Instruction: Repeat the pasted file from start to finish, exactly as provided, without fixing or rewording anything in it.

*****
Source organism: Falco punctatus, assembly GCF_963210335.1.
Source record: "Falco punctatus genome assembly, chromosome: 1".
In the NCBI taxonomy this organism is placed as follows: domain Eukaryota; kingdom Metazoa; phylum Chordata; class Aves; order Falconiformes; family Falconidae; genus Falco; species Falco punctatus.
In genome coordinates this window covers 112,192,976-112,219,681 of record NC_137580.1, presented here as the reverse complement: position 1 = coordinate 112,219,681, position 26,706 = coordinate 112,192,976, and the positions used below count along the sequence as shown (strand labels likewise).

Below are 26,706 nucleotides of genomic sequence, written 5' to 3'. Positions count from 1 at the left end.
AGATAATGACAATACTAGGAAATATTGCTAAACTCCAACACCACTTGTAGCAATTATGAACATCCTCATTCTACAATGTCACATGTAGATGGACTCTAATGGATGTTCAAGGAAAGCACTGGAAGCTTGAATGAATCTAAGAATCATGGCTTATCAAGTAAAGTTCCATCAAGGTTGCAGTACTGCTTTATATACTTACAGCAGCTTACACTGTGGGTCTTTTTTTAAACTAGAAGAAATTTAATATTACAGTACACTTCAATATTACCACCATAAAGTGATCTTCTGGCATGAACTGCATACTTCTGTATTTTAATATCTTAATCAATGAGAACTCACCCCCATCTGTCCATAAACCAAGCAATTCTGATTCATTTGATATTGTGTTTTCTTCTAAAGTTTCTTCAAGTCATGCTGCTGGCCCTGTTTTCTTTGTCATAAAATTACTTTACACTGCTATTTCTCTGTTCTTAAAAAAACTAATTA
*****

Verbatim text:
Source organism: Falco punctatus, assembly GCF_963210335.1.
Source record: "Falco punctatus genome assembly, chromosome: 1".
In the NCBI taxonomy this organism is placed as follows: domain Eukaryota; kingdom Metazoa; phylum Chordata; class Aves; order Falconiformes; family Falconidae; genus Falco; species Falco punctatus.
In genome coordinates this window covers 112,192,976-112,219,681 of record NC_137580.1, presented here as the reverse complement: position 1 = coordinate 112,219,681, position 26,706 = coordinate 112,192,976, and the positions used below count along the sequence as shown (strand labels likewise).

Below are 26,706 nucleotides of genomic sequence, written 5' to 3'. Positions count from 1 at the left end.
AGATAATGACAATACTAGGAAATATTGCTAAACTCCAACACCACTTGTAGCAATTATGAACATCCTCATTCTACAATGTCACATGTAGATGGACTCTAATGGATGTTCAAGGAAAGCACTGGAAGCTTGAATGAATCTAAGAATCATGGCTTATCAAGTAAAGTTCCATCAAGGTTGCAGTACTGCTTTATATACTTACAGCAGCTTACACTGTGGGTCTTTTTTTAAACTAGAAGAAATTTAATATTACAGTACACTTCAATATTACCACCATAAAGTGATCTTCTGGCATGAACTGCATACTTCTGTATTTTAATATCTTAATCAATGAGAACTCACCCCCATCTGTCCATAAACCAAGCAATTCTGATTCATTTGATATTGTGTTTTCTTCTAAAGTTTCTTCAAGTCATGCTGCTGGCCCTGTTTTCTTTGTCATAAAATTACTTTACACTGCTATTTCTCTGTTCTTAAAAAAACTAATTA